On June 23-24, 1804 the Corps of Volunteers for Northwestern Discovery spent Saturday afternoon, the night and early Sunday morning across the river from the bluffs which would, in four years time, become the site of Fort Osage. On September 8, 1808 General William Clark, now looking down those very bluffs, wrote in his journal "...this situation I had examined in the year 1804 and was delighted with it and am equally so now..."
In September 1806, the Corps concluded its mission with its return to St. Louis. March 1807 finds William Clark appointed as Indian Agent for the Territory. Clark returned to these bluffs, known as the rendezvoused with Captain Eli B. Clemson and his Company. George Sibley and Rueben Lewis and began the construction of Fort Osage. The government Indian Trade House was protected by Clemson's troops who were quartered in the Redoubt. This compound included four blockhouses, soldiers huts and officer's quarters with a fifth blockhouse located on the northern point of the bluff. The fortifications and adjacent buildings, gardens and cropland made this fort a veritable "Gibraltar of the Frontier."
Also, during September 1808, with the assistance of Nathan Boone, Daniel's so, Clark concluded a treaty with the Osage tribal leaders persuading them to cede much of their Missouri lands to the government on what Clark later admitted were shamefully inadequate terms.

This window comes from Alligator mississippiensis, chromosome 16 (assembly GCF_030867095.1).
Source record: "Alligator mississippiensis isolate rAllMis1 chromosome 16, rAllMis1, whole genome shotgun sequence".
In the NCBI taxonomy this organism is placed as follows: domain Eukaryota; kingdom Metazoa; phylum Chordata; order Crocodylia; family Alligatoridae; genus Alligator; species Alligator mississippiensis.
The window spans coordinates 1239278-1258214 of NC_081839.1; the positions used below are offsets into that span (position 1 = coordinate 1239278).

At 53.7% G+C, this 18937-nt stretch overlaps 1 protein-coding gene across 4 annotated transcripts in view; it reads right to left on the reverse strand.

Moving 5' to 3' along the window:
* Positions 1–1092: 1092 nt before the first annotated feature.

(Continued on the other side)
At 9:00 in the morning on November 13, 1808, Capt. Clemson dedicated the fort in military fashion and named it "Fort Osage", so reported George Sibley the newly appointed government Factor at the Fort. In 1825, Sibley served as one of the three Commissioners on the U.S. Government Santa Fe Trail Survey.
With the Declaration of War with Britain in June of 1812, both the Military Garrison and the Indian trade operations were temporarily transferred away from the Fort. At the conclusion of the War in 1815, the Fort was re-garrisoned and the trade with the Indians reopened.
By 1822, all U.S. Government Indian Trade Houses were closed due to the pressure placed upon Congress by private fur companies. The Fort was finally closed in 1827 with the remaining lumber salvaged by area settlers for dwellings in the future town of Sibley and on local farms.
Fort Osage not only served as an important trading post for the Indians but also as an important early departure point for travelers and pioneers heading west. Later town replacements up river included first, Independence, then the "Town of Kansas" with newly established Fort Leavenworth nearby.